“If I get a text, I look at my phone.”
“Instagram. Twitter. Facebook.”
“The passenger has a pretty important role driving now.”
“Texting is my main form of communication.”
“If someone you like texts you, you can’t just like let it sit there without just knowing.”
“Because what if something exciting is happening or something happened?”
These were just a few of the responses given when this group of teens was asked the question:
“What are your reasons for using a phone while driving?”
It’s just a quick peek. We have it all under control. I know I shouldn’t be doing it, but it’s too hard to stop. What’s the harm, right?
That seemed to be the general consensus of opinion—that is, before Jaycee walked in the room. As she sat face-to-face with each of them, she told them her story in a video sponsored by It Can Wait:
When I was 21 years old driving home from my college graduation ceremony, a driver on his phone was so distracted he turned left into the intersection at a red light. Another car, an 18-wheeler, swerved to miss him and hit my family’s car. And the resulting collision actually killed both of my parents.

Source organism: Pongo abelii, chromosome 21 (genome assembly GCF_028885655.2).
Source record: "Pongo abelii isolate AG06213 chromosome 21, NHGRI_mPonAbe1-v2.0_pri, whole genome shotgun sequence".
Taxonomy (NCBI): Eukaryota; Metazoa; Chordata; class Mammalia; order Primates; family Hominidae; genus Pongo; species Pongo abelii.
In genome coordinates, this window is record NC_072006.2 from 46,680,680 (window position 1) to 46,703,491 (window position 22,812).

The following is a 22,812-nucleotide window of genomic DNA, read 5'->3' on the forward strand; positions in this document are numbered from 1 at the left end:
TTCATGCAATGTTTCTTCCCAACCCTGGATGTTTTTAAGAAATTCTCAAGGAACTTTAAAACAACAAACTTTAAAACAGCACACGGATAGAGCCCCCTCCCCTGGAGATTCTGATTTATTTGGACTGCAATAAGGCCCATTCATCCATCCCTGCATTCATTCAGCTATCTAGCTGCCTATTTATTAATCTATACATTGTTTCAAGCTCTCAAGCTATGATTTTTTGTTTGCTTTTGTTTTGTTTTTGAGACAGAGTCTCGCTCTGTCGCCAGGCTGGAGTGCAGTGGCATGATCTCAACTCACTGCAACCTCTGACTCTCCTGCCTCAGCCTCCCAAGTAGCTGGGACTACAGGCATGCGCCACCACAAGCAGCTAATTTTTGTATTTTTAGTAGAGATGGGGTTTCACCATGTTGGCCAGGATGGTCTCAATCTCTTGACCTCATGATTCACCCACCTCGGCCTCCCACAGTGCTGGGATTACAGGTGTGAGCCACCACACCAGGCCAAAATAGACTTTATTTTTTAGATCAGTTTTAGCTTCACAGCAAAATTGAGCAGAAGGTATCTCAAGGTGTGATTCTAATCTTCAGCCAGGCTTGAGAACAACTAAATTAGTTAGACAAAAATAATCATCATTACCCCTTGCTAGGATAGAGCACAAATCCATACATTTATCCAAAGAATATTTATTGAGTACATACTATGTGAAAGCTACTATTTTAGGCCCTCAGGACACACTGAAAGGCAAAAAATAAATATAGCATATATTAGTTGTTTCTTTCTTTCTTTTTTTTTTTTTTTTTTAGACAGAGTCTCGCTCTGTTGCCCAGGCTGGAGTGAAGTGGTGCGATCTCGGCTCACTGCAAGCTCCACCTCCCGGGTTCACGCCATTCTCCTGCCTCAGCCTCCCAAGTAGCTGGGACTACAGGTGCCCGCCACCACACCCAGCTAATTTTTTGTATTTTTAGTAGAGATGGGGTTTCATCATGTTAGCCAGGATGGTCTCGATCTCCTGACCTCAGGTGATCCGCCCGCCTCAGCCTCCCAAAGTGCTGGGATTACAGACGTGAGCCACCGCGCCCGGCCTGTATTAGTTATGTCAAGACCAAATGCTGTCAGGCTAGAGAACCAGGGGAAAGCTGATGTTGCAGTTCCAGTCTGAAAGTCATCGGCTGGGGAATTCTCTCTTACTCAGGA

I spent two months in the hospital fighting for my own life and then two more months in a rehab hospital learning how to walk again, learning how to speak again, learning how to dress myself and how to feed myself.
I live with a partially paralyzed body. I didn’t have my daddy to walk me down the aisle when I got married.
The teens were in shock over her story. They wept openly as they saw the brutal reality of the effects of distracted driving.
When asked if they could look at Jaycee and give her those same reasons, the chatter about texting and Snapchat was replaced with silence and tears.
“I’m not gonna look at my phone ever again,” one cried.
When it comes down to it, There are no good reasons.
Please SHARE this important message with your friends and family. This isn’t just a teen problem. It’s everyone’s problem.